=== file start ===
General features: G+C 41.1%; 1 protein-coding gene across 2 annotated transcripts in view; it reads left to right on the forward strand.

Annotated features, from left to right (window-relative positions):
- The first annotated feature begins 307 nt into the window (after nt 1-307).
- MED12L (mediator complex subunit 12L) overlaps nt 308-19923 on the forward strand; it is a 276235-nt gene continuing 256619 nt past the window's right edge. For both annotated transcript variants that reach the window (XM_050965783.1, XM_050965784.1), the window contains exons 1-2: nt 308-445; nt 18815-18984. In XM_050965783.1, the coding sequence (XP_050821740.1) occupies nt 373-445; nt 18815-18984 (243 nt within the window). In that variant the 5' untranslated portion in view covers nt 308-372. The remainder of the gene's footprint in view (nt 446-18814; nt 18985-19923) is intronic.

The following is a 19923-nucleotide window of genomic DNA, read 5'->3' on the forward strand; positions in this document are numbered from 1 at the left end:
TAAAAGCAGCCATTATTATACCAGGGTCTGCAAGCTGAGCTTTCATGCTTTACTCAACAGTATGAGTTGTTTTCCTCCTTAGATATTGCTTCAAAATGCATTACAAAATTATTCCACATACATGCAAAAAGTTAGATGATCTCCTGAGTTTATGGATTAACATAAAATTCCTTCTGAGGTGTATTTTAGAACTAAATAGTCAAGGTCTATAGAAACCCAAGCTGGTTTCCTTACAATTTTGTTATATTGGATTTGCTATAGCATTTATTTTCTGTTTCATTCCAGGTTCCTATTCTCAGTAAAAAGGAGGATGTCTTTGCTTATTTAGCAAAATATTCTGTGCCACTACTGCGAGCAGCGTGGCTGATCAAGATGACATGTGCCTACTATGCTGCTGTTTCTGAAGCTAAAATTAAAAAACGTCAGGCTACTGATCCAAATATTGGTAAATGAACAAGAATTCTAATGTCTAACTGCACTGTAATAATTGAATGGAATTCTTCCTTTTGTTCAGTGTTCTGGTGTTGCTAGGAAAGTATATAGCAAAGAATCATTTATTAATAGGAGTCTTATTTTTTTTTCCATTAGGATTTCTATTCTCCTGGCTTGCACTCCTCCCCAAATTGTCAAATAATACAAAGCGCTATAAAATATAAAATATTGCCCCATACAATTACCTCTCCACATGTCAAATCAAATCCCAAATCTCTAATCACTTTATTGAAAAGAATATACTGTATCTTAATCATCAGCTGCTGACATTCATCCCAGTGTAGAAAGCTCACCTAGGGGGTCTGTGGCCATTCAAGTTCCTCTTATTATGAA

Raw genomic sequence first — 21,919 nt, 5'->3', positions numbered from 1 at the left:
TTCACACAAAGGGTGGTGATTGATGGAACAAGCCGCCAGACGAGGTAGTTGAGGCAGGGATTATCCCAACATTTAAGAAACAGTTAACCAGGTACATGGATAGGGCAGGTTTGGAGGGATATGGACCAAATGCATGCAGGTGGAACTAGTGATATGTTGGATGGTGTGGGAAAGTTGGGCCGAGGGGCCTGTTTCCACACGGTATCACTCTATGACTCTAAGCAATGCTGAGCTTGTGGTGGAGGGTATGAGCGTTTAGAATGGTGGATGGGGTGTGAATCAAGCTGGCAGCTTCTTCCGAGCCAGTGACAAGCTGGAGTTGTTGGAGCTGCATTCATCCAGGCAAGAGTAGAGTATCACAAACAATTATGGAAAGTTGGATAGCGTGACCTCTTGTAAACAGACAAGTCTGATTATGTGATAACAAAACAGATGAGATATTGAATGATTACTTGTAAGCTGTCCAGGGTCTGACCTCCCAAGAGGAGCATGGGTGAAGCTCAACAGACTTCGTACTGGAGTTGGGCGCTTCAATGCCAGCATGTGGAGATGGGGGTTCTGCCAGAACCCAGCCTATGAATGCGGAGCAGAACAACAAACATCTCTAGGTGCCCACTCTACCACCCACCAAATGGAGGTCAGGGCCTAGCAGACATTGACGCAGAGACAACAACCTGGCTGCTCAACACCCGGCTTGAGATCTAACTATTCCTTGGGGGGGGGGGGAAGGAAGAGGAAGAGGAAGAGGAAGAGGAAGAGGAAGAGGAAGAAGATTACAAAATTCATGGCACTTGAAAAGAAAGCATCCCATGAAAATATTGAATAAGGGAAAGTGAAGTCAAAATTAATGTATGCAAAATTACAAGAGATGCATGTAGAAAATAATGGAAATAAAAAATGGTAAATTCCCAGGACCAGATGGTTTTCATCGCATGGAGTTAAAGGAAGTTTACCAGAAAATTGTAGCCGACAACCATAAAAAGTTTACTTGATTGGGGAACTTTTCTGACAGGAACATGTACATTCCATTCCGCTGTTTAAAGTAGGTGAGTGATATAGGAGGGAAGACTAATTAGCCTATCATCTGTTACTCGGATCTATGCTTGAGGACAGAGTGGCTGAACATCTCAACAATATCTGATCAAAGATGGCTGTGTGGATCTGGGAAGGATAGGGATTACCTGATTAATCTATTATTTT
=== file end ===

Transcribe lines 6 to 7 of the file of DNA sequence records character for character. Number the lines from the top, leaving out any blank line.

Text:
TAAAAGCAGCCATTATTATACCAGGGTCTGCAAGCTGAGCTTTCATGCTTTACTCAACAGTATGAGTTGTTTTCCTCCTTAGATATTGCTTCAAAATGCATTACAAAATTATTCCACATACATGCAAAAAGTTAGATGATCTCCTGAGTTTATGGATTAACATAAAATTCCTTCTGAGGTGTATTTTAGAACTAAATAGTCAAGGTCTATAGAAACCCAAGCTGGTTTCCTTACAATTTTGTTATATTGGATTTGCTATAGCATTTATTTTCTGTTTCATTCCAGGTTCCTATTCTCAGTAAAAAGGAGGATGTCTTTGCTTATTTAGCAAAATATTCTGTGCCACTACTGCGAGCAGCGTGGCTGATCAAGATGACATGTGCCTACTATGCTGCTGTTTCTGAAGCTAAAATTAAAAAACGTCAGGCTACTGATCCAAATATTGGTAAATGAACAAGAATTCTAATGTCTAACTGCACTGTAATAATTGAATGGAATTCTTCCTTTTGTTCAGTGTTCTGGTGTTGCTAGGAAAGTATATAGCAAAGAATCATTTATTAATAGGAGTCTTATTTTTTTTTCCATTAGGATTTCTATTCTCCTGGCTTGCACTCCTCCCCAAATTGTCAAATAATACAAAGCGCTATAAAATATAAAATATTGCCCCATACAATTACCTCTCCACATGTCAAATCAAATCCCAAATCTCTAATCACTTTATTGAAAAGAATATACTGTATCTTAATCATCAGCTGCTGACATTCATCCCAGTGTAGAAAGCTCACCTAGGGGGTCTGTGGCCATTCAAGTTCCTCTTATTATGAA

Raw genomic sequence first — 21,919 nt, 5'->3', positions numbered from 1 at the left: